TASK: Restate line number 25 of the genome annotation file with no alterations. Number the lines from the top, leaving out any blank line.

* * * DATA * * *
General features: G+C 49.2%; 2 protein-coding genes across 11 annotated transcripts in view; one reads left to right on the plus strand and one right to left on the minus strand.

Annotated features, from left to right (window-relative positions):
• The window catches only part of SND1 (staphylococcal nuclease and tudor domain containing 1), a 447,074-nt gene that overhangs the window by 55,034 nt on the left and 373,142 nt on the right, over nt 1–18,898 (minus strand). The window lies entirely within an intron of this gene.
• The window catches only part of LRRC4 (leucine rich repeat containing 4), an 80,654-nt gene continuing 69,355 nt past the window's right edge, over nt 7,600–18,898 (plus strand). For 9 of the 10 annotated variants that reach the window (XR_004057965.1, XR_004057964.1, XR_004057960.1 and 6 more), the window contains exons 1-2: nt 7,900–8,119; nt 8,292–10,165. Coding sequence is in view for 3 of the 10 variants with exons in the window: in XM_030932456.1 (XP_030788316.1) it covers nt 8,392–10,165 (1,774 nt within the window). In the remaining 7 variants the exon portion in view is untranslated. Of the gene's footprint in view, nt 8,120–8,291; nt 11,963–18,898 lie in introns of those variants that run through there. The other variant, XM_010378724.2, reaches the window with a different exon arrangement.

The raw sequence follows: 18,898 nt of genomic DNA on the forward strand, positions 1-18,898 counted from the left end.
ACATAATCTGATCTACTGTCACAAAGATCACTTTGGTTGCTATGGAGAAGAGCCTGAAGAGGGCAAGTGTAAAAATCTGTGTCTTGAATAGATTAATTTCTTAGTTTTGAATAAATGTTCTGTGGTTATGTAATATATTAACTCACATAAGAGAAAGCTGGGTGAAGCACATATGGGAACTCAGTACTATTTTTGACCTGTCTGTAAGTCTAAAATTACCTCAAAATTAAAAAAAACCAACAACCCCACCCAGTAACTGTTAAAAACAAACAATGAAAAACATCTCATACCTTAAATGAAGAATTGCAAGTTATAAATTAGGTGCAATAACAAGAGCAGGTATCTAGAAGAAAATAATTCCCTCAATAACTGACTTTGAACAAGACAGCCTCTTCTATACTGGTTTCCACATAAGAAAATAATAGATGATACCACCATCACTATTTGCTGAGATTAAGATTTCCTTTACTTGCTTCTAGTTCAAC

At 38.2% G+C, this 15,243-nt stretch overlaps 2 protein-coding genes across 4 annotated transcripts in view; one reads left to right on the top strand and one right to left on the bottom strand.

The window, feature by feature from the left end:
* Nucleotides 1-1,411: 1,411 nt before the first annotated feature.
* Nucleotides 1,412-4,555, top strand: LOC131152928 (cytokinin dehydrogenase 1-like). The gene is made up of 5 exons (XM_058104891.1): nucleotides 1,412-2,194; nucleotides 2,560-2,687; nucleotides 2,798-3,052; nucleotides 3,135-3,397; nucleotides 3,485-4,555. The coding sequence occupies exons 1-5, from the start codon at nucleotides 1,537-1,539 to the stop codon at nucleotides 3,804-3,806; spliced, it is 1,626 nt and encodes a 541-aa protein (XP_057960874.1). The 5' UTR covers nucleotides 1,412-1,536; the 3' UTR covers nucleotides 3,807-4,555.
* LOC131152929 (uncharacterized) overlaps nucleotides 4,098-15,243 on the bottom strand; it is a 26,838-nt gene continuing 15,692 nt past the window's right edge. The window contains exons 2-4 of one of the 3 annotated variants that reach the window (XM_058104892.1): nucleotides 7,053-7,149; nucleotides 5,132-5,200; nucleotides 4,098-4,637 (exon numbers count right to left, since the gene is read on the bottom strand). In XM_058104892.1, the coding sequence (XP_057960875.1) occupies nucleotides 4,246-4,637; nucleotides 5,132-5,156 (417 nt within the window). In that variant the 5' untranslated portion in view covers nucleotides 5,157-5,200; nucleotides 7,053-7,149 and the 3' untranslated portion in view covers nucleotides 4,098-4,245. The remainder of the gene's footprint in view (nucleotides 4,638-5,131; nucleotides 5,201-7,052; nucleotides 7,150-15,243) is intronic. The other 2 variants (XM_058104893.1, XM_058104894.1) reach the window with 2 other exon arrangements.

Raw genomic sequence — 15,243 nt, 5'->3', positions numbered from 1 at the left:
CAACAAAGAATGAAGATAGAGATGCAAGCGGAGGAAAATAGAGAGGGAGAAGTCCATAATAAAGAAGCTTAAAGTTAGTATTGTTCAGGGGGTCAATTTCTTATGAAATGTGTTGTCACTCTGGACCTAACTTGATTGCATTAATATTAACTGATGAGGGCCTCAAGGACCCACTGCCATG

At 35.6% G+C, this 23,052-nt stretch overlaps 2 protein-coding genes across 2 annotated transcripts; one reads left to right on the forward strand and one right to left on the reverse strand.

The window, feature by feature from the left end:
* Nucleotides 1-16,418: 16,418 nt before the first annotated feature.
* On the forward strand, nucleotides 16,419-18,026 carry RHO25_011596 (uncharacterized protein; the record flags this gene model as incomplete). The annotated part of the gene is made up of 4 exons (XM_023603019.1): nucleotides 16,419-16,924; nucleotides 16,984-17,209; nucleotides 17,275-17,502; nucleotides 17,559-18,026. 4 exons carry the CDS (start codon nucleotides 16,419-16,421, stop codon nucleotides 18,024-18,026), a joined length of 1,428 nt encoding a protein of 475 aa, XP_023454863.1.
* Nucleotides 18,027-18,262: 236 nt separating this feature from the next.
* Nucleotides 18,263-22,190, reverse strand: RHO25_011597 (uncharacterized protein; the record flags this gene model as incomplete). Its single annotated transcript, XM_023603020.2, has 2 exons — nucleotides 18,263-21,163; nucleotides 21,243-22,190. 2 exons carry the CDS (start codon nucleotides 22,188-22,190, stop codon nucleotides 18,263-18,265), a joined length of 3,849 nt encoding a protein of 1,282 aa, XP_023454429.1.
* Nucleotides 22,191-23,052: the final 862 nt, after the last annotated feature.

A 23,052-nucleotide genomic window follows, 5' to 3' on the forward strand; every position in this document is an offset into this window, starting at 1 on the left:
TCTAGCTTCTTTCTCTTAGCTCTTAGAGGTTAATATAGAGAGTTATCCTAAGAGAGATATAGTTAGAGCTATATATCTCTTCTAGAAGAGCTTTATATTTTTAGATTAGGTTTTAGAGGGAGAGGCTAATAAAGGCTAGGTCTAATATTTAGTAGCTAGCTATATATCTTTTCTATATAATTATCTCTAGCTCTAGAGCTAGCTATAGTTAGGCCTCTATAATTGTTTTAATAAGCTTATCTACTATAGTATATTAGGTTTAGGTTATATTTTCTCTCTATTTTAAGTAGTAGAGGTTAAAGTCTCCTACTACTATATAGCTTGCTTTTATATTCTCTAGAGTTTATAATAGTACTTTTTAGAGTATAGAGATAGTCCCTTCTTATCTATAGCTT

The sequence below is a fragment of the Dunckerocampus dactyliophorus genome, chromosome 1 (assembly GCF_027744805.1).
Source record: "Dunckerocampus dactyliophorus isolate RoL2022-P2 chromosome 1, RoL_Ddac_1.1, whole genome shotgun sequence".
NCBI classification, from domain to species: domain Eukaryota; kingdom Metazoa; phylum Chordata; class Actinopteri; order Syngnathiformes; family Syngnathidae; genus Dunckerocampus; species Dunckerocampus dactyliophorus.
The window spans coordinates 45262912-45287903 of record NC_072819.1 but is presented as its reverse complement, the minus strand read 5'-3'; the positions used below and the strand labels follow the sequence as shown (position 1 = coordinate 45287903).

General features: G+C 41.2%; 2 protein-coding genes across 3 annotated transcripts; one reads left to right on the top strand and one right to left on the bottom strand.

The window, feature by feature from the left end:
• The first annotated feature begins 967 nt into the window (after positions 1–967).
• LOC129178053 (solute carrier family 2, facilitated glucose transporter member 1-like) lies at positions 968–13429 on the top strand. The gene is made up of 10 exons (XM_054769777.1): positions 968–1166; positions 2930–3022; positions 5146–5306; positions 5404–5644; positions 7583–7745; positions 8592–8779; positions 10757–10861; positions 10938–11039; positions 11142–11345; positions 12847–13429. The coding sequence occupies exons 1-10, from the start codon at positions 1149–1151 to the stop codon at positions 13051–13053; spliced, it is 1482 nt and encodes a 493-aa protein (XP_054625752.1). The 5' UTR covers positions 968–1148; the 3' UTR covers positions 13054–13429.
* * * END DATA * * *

NCBI classification, from domain to species: domain Eukaryota; kingdom Metazoa; phylum Chordata; class Actinopteri; order Syngnathiformes; family Syngnathidae; genus Dunckerocampus; species Dunckerocampus dactyliophorus.